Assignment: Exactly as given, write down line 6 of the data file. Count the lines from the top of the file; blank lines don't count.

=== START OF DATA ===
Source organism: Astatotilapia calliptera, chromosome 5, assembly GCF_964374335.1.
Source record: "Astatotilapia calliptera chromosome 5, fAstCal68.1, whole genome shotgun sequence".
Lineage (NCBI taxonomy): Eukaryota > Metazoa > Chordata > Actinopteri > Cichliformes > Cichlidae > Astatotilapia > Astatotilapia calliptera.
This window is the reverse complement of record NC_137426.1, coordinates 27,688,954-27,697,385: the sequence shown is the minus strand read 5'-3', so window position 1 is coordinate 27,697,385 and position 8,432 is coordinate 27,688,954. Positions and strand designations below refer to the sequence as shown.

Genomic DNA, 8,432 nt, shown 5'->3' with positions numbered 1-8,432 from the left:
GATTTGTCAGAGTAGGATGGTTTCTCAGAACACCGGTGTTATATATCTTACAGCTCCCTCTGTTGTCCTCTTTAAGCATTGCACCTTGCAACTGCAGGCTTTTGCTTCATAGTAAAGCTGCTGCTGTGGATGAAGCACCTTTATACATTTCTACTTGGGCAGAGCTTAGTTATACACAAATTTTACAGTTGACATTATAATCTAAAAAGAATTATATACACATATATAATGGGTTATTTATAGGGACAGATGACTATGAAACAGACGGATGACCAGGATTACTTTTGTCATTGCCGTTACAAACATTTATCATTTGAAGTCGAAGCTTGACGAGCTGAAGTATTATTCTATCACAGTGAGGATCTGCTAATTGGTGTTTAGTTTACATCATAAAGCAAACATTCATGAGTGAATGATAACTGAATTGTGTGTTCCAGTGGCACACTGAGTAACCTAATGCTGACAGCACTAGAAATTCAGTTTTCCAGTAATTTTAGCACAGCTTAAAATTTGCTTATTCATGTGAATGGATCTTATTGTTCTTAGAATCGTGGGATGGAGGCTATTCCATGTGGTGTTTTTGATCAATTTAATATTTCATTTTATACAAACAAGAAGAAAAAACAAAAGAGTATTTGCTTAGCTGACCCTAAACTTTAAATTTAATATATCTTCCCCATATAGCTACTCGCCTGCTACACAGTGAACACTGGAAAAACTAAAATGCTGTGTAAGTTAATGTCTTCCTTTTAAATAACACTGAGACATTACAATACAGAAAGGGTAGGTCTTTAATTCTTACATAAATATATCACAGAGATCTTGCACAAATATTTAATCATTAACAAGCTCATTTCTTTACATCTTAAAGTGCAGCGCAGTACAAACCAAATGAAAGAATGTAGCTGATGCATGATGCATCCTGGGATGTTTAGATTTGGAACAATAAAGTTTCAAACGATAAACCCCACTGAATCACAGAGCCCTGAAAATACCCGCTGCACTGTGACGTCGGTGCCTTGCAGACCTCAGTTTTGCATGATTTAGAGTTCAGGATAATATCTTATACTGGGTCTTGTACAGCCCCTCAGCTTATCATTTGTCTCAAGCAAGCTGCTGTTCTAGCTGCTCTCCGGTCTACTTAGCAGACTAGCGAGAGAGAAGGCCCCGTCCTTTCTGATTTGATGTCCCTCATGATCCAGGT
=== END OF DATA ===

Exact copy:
GATTTGTCAGAGTAGGATGGTTTCTCAGAACACCGGTGTTATATATCTTACAGCTCCCTCTGTTGTCCTCTTTAAGCATTGCACCTTGCAACTGCAGGCTTTTGCTTCATAGTAAAGCTGCTGCTGTGGATGAAGCACCTTTATACATTTCTACTTGGGCAGAGCTTAGTTATACACAAATTTTACAGTTGACATTATAATCTAAAAAGAATTATATACACATATATAATGGGTTATTTATAGGGACAGATGACTATGAAACAGACGGATGACCAGGATTACTTTTGTCATTGCCGTTACAAACATTTATCATTTGAAGTCGAAGCTTGACGAGCTGAAGTATTATTCTATCACAGTGAGGATCTGCTAATTGGTGTTTAGTTTACATCATAAAGCAAACATTCATGAGTGAATGATAACTGAATTGTGTGTTCCAGTGGCACACTGAGTAACCTAATGCTGACAGCACTAGAAATTCAGTTTTCCAGTAATTTTAGCACAGCTTAAAATTTGCTTATTCATGTGAATGGATCTTATTGTTCTTAGAATCGTGGGATGGAGGCTATTCCATGTGGTGTTTTTGATCAATTTAATATTTCATTTTATACAAACAAGAAGAAAAAACAAAAGAGTATTTGCTTAGCTGACCCTAAACTTTAAATTTAATATATCTTCCCCATATAGCTACTCGCCTGCTACACAGTGAACACTGGAAAAACTAAAATGCTGTGTAAGTTAATGTCTTCCTTTTAAATAACACTGAGACATTACAATACAGAAAGGGTAGGTCTTTAATTCTTACATAAATATATCACAGAGATCTTGCACAAATATTTAATCATTAACAAGCTCATTTCTTTACATCTTAAAGTGCAGCGCAGTACAAACCAAATGAAAGAATGTAGCTGATGCATGATGCATCCTGGGATGTTTAGATTTGGAACAATAAAGTTTCAAACGATAAACCCCACTGAATCACAGAGCCCTGAAAATACCCGCTGCACTGTGACGTCGGTGCCTTGCAGACCTCAGTTTTGCATGATTTAGAGTTCAGGATAATATCTTATACTGGGTCTTGTACAGCCCCTCAGCTTATCATTTGTCTCAAGCAAGCTGCTGTTCTAGCTGCTCTCCGGTCTACTTAGCAGACTAGCGAGAGAGAAGGCCCCGTCCTTTCTGATTTGATGTCCCTCATGATCCAGGT